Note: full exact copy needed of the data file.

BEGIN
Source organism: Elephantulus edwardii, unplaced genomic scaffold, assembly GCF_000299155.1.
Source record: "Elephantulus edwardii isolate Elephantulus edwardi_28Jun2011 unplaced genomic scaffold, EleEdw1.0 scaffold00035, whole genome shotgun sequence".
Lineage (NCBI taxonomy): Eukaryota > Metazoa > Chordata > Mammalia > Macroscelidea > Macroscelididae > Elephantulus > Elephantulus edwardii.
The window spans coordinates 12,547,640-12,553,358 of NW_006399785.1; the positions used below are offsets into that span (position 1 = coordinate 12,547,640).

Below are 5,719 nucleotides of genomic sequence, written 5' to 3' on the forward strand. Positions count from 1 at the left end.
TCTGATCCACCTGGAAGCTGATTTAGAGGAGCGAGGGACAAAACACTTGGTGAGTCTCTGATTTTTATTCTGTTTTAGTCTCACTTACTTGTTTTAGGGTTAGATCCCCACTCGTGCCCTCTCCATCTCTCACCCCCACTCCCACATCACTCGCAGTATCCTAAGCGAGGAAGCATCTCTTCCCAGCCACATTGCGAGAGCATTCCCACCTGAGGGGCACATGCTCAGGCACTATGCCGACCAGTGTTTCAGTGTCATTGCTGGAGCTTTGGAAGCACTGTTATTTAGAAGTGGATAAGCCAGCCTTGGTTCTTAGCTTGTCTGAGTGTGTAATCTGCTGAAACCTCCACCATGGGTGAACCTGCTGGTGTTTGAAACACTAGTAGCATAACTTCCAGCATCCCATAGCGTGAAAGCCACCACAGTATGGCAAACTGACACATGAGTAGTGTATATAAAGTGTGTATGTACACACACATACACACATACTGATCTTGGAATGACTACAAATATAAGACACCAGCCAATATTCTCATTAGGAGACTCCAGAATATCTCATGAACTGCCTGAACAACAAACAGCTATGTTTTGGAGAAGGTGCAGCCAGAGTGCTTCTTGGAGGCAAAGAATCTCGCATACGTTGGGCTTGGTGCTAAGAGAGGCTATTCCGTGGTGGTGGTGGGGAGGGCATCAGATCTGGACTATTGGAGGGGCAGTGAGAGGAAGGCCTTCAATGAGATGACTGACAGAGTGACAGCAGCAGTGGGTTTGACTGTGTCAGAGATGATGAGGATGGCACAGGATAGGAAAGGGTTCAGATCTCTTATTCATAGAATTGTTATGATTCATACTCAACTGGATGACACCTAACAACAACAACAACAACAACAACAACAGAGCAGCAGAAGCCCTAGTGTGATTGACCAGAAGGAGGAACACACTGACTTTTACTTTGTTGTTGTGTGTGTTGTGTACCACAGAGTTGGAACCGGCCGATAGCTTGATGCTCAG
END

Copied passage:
Source organism: Elephantulus edwardii, unplaced genomic scaffold, assembly GCF_000299155.1.
Source record: "Elephantulus edwardii isolate Elephantulus edwardi_28Jun2011 unplaced genomic scaffold, EleEdw1.0 scaffold00035, whole genome shotgun sequence".
Lineage (NCBI taxonomy): Eukaryota > Metazoa > Chordata > Mammalia > Macroscelidea > Macroscelididae > Elephantulus > Elephantulus edwardii.
The window spans coordinates 12,547,640-12,553,358 of NW_006399785.1; the positions used below are offsets into that span (position 1 = coordinate 12,547,640).

Below are 5,719 nucleotides of genomic sequence, written 5' to 3' on the forward strand. Positions count from 1 at the left end.
TCTGATCCACCTGGAAGCTGATTTAGAGGAGCGAGGGACAAAACACTTGGTGAGTCTCTGATTTTTATTCTGTTTTAGTCTCACTTACTTGTTTTAGGGTTAGATCCCCACTCGTGCCCTCTCCATCTCTCACCCCCACTCCCACATCACTCGCAGTATCCTAAGCGAGGAAGCATCTCTTCCCAGCCACATTGCGAGAGCATTCCCACCTGAGGGGCACATGCTCAGGCACTATGCCGACCAGTGTTTCAGTGTCATTGCTGGAGCTTTGGAAGCACTGTTATTTAGAAGTGGATAAGCCAGCCTTGGTTCTTAGCTTGTCTGAGTGTGTAATCTGCTGAAACCTCCACCATGGGTGAACCTGCTGGTGTTTGAAACACTAGTAGCATAACTTCCAGCATCCCATAGCGTGAAAGCCACCACAGTATGGCAAACTGACACATGAGTAGTGTATATAAAGTGTGTATGTACACACACATACACACATACTGATCTTGGAATGACTACAAATATAAGACACCAGCCAATATTCTCATTAGGAGACTCCAGAATATCTCATGAACTGCCTGAACAACAAACAGCTATGTTTTGGAGAAGGTGCAGCCAGAGTGCTTCTTGGAGGCAAAGAATCTCGCATACGTTGGGCTTGGTGCTAAGAGAGGCTATTCCGTGGTGGTGGTGGGGAGGGCATCAGATCTGGACTATTGGAGGGGCAGTGAGAGGAAGGCCTTCAATGAGATGACTGACAGAGTGACAGCAGCAGTGGGTTTGACTGTGTCAGAGATGATGAGGATGGCACAGGATAGGAAAGGGTTCAGATCTCTTATTCATAGAATTGTTATGATTCATACTCAACTGGATGACACCTAACAACAACAACAACAACAACAACAACAGAGCAGCAGAAGCCCTAGTGTGATTGACCAGAAGGAGGAACACACTGACTTTTACTTTGTTGTTGTGTGTGTTGTGTACCACAGAGTTGGAACCGGCCGATAGCTTGATGCTCAG